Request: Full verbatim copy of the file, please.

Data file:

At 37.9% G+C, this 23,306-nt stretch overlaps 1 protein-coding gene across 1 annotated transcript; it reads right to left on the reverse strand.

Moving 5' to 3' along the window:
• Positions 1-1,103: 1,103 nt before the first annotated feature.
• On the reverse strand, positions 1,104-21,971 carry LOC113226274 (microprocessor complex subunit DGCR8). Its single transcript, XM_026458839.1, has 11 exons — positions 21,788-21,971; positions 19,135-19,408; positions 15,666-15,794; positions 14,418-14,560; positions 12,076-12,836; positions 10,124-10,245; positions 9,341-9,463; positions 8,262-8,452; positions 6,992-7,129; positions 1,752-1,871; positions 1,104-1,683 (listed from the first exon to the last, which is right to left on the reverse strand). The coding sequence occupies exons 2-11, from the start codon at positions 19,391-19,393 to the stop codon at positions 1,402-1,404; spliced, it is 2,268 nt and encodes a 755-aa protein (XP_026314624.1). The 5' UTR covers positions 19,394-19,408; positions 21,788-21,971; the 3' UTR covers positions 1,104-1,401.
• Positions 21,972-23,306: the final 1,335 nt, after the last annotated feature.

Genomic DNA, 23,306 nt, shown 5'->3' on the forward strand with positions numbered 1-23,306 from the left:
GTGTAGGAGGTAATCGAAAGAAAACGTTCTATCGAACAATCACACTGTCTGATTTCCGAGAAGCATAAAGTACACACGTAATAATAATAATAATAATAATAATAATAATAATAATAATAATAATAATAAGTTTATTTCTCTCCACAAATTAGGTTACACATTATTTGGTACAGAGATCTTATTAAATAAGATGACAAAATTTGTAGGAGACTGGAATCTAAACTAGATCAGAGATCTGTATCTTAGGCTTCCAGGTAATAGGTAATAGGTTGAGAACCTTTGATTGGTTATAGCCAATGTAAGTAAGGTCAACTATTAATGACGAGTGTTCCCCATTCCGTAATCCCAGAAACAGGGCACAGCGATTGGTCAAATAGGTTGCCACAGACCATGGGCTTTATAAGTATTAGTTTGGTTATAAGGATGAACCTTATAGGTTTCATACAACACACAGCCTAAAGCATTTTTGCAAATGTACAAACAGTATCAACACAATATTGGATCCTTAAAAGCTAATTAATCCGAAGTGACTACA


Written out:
At 37.9% G+C, this 23,306-nt stretch overlaps 1 protein-coding gene across 1 annotated transcript; it reads right to left on the reverse strand.

Moving 5' to 3' along the window:
• Positions 1-1,103: 1,103 nt before the first annotated feature.
• On the reverse strand, positions 1,104-21,971 carry LOC113226274 (microprocessor complex subunit DGCR8). Its single transcript, XM_026458839.1, has 11 exons — positions 21,788-21,971; positions 19,135-19,408; positions 15,666-15,794; positions 14,418-14,560; positions 12,076-12,836; positions 10,124-10,245; positions 9,341-9,463; positions 8,262-8,452; positions 6,992-7,129; positions 1,752-1,871; positions 1,104-1,683 (listed from the first exon to the last, which is right to left on the reverse strand). The coding sequence occupies exons 2-11, from the start codon at positions 19,391-19,393 to the stop codon at positions 1,402-1,404; spliced, it is 2,268 nt and encodes a 755-aa protein (XP_026314624.1). The 5' UTR covers positions 19,394-19,408; positions 21,788-21,971; the 3' UTR covers positions 1,104-1,401.
• Positions 21,972-23,306: the final 1,335 nt, after the last annotated feature.

Genomic DNA, 23,306 nt, shown 5'->3' on the forward strand with positions numbered 1-23,306 from the left:
GTGTAGGAGGTAATCGAAAGAAAACGTTCTATCGAACAATCACACTGTCTGATTTCCGAGAAGCATAAAGTACACACGTAATAATAATAATAATAATAATAATAATAATAATAATAATAATAATAATAAGTTTATTTCTCTCCACAAATTAGGTTACACATTATTTGGTACAGAGATCTTATTAAATAAGATGACAAAATTTGTAGGAGACTGGAATCTAAACTAGATCAGAGATCTGTATCTTAGGCTTCCAGGTAATAGGTAATAGGTTGAGAACCTTTGATTGGTTATAGCCAATGTAAGTAAGGTCAACTATTAATGACGAGTGTTCCCCATTCCGTAATCCCAGAAACAGGGCACAGCGATTGGTCAAATAGGTTGCCACAGACCATGGGCTTTATAAGTATTAGTTTGGTTATAAGGATGAACCTTATAGGTTTCATACAACACACAGCCTAAAGCATTTTTGCAAATGTACAAACAGTATCAACACAATATTGGATCCTTAAAAGCTAATTAATCCGAAGTGACTACA